The CMS UI Database

Images, descriptions, and commentary of CMS interfaces.

There are 23 UIs on this site.

Interwoven Teamsite Branches

Interwoven Teamsite had an extremely complex method of managing content publication heirarchy. The content repository could be segmented into branches and sub-branches. A branch would have one Staging area, one or more Editions and one or more Workareas.

Drupal's Query Builder, Circa 2008

In the previous post, a quick tour of Drupal’s earliest click-and-drag SQL query building tool turned into a history of the CMS’s early years. Drupal’s 4.7 and 5.0 releases (shipping in 2006 and 2007, respectively) were average launches in terms of core functionality and editorial UX, but the Views and CCK plugins were fueling a period of rapid evolution in the user and developer communities.

Drupal's Query Builder, Circa 2011

The past two posts have looked at the evolution of a particular administration screen in Drupal — the Views query-builder. From its birth as a third-party plugin during the early years of Drupal’s evolution, to its current role as a foundation Drupal site architecture, it’s gone through quite a few iterations.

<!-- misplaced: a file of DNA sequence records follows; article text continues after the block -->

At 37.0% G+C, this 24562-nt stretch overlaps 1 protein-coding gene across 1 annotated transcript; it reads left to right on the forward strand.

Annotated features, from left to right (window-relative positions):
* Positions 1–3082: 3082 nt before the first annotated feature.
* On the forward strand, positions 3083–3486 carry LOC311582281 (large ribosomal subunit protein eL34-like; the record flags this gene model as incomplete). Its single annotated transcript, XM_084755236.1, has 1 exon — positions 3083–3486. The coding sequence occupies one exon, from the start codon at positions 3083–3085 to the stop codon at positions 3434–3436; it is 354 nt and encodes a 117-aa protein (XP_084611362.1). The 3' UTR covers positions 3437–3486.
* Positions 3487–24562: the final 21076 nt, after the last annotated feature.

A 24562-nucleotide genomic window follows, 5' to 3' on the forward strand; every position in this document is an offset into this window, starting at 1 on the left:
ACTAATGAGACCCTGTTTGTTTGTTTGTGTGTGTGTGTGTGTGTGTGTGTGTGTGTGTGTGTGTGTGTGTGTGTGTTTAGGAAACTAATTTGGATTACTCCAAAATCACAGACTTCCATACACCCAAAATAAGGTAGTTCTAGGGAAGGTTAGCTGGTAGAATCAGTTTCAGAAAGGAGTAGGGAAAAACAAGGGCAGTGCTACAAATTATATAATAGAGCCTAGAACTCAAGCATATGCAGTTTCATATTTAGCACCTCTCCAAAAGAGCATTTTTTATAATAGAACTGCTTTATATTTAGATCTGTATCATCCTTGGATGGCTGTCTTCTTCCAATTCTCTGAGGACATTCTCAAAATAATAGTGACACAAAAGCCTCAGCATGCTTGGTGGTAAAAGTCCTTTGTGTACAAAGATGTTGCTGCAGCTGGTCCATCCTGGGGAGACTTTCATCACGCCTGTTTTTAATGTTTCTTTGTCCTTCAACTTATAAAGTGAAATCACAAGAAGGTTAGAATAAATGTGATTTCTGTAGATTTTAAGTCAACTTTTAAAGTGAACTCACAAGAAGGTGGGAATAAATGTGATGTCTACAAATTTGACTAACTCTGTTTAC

Drupal's Query Builder, Circa 2006

In late 2005, Mambo (and its fork, Joomla!) dominated open-source content management; Wordpress had yet to dethrone Movable Type, and the “social” web was still ruled by community news portals and discussion boards. Drupal was an up-and-comer with promising ideas about flexible content organization, but few killer features to make it stand out in head to head evaluations.

Direct Manipulation with Medium.com

The magic of Medium is that it provides a one-size-fits-all approach to blogging, and polishes that experience to a sheen. Users have no control over the visual styling of their content beyond simple text formatting and image alignment; there is one and only one type of content; customization of presentation is impossible. It’s closer to a simple WYSIWYG word processor than a traditional web publishing tool.

Sitecore XPath Builder

One of the defining characteristics of a Content Management System (in my humble opinion) is the ability to actually manage large amounts of content. In the case of Sitecore, there are some underlying architectural niceties which make this task far easier. The biggest one is the fact that there is a hierarchical tree structure, which is exposed via an API which easily allows for relationship-based querying. One of the ways this hierarchy is exposed is via XPATH. Because XPATH is an extremely powerful language for querying, it’s also very complex to ensure you have built your queries correctly, so Sitecore provided a tool to help with this task.

Contentful Content Model editing